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See also: Wolverine

Contents

EnglishEdit

 
a wolverine

Alternative formsEdit

EtymologyEdit

1619; alteration of earlier wolvering (1574), diminutive of wolver (ravenous or savage animal; person who behaves like a wolf) (1593),[1] ultimately from wolf.

PronunciationEdit

  • IPA(key): /ˈwʊlvəˌɹiːn/, /ˈwɒlvəˌɹiːn/, US also: /ˌwʊlvəˈriːn/

NounEdit

wolverine (plural wolverines)

  1. A solitary, fierce mammal of the Mustelidae family, Gulo gulo.
    • 1920, Peter B. Kyne, The Understanding Heart, Chapter IV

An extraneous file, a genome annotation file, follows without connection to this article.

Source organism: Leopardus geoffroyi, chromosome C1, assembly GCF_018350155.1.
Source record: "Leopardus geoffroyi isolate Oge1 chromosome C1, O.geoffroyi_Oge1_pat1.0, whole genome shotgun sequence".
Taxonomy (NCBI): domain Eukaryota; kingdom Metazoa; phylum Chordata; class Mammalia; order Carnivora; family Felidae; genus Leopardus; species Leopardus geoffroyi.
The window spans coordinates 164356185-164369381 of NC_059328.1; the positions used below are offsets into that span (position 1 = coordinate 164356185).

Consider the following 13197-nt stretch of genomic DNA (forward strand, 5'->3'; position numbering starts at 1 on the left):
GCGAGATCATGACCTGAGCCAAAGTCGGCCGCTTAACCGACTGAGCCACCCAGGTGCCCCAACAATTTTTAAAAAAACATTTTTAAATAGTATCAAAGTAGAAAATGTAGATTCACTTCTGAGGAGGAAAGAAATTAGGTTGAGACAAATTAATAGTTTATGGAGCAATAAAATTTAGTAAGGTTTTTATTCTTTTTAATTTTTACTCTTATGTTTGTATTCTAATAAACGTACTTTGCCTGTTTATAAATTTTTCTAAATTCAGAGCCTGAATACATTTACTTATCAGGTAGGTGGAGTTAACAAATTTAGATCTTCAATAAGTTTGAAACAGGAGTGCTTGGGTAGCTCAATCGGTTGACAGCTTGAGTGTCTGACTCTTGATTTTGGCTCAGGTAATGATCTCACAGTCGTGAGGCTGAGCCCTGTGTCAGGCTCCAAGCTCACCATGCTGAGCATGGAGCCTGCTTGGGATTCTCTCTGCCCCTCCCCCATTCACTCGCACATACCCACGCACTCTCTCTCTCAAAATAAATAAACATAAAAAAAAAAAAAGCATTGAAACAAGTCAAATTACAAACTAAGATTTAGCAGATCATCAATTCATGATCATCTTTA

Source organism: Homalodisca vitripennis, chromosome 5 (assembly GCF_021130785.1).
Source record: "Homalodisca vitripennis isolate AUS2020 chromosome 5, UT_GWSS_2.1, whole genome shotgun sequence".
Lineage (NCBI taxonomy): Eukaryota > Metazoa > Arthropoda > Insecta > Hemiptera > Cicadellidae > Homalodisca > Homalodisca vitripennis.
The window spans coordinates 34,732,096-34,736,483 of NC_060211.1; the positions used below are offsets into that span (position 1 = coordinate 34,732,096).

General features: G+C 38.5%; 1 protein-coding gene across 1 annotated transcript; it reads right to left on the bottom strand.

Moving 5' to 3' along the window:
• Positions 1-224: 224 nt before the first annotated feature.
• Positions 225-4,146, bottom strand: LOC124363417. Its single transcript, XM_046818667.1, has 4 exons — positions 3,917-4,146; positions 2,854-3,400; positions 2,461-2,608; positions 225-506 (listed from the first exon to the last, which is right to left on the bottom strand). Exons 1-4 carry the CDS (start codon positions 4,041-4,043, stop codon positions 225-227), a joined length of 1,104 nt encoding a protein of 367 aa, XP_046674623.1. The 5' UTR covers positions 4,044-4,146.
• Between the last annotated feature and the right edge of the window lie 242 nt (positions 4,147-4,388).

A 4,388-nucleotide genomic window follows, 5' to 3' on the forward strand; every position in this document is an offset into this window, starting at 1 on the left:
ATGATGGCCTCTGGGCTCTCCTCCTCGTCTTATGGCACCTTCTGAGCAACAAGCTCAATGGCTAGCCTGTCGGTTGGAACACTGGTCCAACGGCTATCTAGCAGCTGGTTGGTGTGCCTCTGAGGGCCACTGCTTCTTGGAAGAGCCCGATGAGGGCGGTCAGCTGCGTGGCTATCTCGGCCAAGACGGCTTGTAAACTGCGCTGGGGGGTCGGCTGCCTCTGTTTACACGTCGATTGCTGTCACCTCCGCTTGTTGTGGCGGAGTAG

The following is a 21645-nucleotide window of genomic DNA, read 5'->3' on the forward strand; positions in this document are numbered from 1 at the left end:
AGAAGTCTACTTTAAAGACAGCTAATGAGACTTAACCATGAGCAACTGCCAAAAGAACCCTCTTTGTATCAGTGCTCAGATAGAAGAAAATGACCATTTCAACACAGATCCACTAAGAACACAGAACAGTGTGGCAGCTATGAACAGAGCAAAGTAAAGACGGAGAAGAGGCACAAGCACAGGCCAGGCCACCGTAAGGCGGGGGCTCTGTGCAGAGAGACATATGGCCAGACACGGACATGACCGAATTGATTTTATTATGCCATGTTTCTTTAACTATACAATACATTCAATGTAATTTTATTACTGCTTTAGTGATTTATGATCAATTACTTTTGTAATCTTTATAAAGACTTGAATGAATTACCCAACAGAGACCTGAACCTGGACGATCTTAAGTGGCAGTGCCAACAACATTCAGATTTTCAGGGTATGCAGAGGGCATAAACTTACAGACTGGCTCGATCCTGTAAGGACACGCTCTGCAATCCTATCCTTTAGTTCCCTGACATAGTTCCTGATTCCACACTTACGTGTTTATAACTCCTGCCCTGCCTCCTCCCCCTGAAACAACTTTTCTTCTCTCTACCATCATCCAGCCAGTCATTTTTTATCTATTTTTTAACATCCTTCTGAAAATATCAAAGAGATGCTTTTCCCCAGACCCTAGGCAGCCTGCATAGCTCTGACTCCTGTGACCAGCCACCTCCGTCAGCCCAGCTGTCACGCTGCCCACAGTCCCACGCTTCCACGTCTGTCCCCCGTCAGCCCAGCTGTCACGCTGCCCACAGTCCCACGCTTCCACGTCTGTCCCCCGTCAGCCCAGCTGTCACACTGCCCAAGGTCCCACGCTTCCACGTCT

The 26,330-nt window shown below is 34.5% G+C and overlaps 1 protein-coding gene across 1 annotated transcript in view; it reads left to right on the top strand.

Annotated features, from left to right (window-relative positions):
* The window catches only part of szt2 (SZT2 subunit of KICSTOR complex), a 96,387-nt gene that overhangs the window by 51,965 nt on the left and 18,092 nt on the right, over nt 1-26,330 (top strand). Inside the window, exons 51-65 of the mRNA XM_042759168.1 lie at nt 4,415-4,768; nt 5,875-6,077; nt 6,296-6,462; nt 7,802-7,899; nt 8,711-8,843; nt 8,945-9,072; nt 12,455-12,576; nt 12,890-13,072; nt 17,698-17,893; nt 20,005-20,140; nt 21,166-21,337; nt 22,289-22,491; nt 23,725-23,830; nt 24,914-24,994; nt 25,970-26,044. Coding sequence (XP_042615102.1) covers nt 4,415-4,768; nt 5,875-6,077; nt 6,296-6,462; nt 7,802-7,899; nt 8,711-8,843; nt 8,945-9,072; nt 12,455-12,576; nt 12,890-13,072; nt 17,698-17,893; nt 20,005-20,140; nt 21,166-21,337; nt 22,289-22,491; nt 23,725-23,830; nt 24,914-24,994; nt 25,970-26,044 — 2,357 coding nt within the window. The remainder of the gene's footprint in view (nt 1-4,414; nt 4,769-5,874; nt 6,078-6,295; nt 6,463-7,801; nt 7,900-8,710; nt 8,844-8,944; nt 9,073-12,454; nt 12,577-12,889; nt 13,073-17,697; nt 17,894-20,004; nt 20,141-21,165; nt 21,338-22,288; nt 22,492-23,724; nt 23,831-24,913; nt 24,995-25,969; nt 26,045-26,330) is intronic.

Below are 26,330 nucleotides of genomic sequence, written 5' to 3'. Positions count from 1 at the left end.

“Wish I'd been more polite to that girl,” the sheriff remarked regretfully. “ I ain't had a bite to eat since four o'clock this morning, and I'm hungry as a wolverine. … I know she'd have give me another drink of that old moonshine she has.”
    1. A male wolverine, (a female wolverine being called an angeline).

SynonymsEdit

 
geographic distribution of
wolverines

TranslationsEdit

ReferencesEdit

  1. ^ Robert K. Barnhart, ed., Chambers Dictionary of Etymology (Edinburgh: Chambers, 2008), 1242.

See alsoEdit